Equality Matters: Case Studies From the Primary School by Hilary Claire, Janet Maybin, John Swarbrooke

By Hilary Claire, Janet Maybin, John Swarbrooke

First released in 1993. Routledge is an imprint of Taylor & Francis, an informa corporation.

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Additional resources for Equality Matters: Case Studies From the Primary School (Multilingual Matters)

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Paul Patrick is currently Head of Year at a South East London Comprehensive. He was a founder member of the Lesbian/Gay Teachers Group and has worked for the development of lesbian and gay issues in education since he came out in 1974. In 1990 he was presented with the Edward Carpenter Award for service to the lesbian and gay cause. He was an Advisory Teacher for equal opportunities and the pastoral curriculum in the Inner London Health Education Authority from 1984 to 1987. Andrew Pritchard, a native of West London, spent most of the 1970s and 1980s travelling in various parts of the world.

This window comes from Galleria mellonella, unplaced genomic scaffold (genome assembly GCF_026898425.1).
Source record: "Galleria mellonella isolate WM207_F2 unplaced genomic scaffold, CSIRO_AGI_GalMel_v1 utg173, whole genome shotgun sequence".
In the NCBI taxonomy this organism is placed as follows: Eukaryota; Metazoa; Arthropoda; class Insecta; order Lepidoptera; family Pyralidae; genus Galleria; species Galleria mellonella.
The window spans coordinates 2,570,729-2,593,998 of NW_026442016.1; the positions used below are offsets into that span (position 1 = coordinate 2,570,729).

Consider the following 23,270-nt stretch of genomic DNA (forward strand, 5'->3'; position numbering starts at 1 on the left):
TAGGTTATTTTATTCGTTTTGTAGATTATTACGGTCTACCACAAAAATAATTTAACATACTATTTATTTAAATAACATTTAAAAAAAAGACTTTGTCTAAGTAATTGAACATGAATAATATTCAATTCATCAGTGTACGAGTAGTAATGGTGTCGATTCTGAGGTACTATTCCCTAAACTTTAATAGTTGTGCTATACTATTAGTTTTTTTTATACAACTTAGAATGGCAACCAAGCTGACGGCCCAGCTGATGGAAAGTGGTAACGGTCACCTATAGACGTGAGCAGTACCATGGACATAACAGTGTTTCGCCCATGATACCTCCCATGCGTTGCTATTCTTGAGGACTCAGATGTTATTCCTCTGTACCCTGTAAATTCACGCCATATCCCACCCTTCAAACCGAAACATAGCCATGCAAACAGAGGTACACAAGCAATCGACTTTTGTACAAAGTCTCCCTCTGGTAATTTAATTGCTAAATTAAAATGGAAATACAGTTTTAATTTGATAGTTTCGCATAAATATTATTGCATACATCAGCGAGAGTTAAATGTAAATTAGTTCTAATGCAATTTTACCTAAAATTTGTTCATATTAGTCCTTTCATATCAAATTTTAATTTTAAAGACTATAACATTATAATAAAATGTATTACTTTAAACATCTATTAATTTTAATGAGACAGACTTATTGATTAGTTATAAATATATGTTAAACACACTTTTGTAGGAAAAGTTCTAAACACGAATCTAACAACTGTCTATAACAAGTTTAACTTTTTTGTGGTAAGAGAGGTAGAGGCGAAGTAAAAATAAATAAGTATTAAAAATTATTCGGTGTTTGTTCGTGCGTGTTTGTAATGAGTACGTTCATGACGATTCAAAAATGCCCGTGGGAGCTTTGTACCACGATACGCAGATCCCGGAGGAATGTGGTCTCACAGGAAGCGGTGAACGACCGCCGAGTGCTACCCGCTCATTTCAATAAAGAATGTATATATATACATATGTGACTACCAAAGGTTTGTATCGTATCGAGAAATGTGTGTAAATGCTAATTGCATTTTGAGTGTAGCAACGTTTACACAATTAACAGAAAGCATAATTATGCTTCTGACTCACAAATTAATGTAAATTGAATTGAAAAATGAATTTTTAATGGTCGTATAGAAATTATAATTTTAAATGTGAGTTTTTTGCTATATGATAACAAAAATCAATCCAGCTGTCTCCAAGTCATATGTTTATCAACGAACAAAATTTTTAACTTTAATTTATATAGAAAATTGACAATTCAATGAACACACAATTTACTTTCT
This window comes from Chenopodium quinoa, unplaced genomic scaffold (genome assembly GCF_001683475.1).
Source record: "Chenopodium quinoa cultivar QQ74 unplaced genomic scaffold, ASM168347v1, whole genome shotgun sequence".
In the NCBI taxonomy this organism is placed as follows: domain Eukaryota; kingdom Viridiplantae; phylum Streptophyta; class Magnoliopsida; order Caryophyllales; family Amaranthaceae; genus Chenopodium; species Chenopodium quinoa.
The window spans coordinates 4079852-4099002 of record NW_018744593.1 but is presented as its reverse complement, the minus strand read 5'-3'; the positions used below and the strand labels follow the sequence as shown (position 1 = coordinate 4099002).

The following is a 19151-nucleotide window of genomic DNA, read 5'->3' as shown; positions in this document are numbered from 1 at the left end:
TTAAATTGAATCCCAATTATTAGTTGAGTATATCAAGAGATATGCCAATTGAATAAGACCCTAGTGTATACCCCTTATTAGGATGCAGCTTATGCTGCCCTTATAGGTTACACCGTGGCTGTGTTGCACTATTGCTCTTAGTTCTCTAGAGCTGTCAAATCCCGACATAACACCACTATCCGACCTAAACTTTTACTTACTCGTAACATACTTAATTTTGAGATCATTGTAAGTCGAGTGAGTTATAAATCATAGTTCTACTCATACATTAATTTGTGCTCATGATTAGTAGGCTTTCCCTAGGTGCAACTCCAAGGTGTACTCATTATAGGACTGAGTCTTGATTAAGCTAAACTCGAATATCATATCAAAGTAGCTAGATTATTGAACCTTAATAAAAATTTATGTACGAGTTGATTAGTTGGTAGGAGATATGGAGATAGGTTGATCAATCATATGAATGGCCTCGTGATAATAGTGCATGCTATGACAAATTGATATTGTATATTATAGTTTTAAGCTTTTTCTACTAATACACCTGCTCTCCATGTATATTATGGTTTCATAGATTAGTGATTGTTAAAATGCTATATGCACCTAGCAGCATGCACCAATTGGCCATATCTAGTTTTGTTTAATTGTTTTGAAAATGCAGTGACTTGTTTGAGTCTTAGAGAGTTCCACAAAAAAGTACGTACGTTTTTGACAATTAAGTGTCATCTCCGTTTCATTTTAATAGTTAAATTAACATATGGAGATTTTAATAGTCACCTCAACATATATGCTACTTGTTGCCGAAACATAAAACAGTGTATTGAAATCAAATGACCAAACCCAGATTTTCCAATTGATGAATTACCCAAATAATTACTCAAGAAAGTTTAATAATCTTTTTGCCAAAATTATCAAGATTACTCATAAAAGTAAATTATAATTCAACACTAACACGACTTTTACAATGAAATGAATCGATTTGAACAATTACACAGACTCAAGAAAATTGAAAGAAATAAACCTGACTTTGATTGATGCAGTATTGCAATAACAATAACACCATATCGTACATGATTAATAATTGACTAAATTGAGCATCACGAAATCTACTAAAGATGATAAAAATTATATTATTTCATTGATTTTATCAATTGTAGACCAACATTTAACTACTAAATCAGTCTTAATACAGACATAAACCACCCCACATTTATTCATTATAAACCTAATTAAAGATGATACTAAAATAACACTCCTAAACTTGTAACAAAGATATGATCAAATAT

The editors would like to thank Pam Powter from the Open University School of Education who assisted in the compilation of the book. She was responsible for word processing, administration and management of production of the final manuscript. Acknowledgements Chapter 2 'Chris Raine' s Progress' has been revised and reproduced with permission from The Open University. , Masterton, M. and Potts, P. (eds) (1992) Learning for all I: Curriculum for Diversity in Education. London: Routledge. Grateful acknowledgement is made to the authors concerned for the reproduction of photographs and other materials in their chapters.

It is not new for primary schools to wrestle with boys' underachievement in reading and writing. In this class the problem had become highly visible. Osman, Gary, Alex and Darren all had obvious difficulties with literacy, compounded by lack of motivation, lack of confidence and I would suggest, their own perceptions of appropriate male behaviour. It is unwise to generalise from a handful of cases and even here there seem to be different reasons for the boys' alienation. Darren seemed more a follower than a leader of disruption when his behaviour was closely observed.

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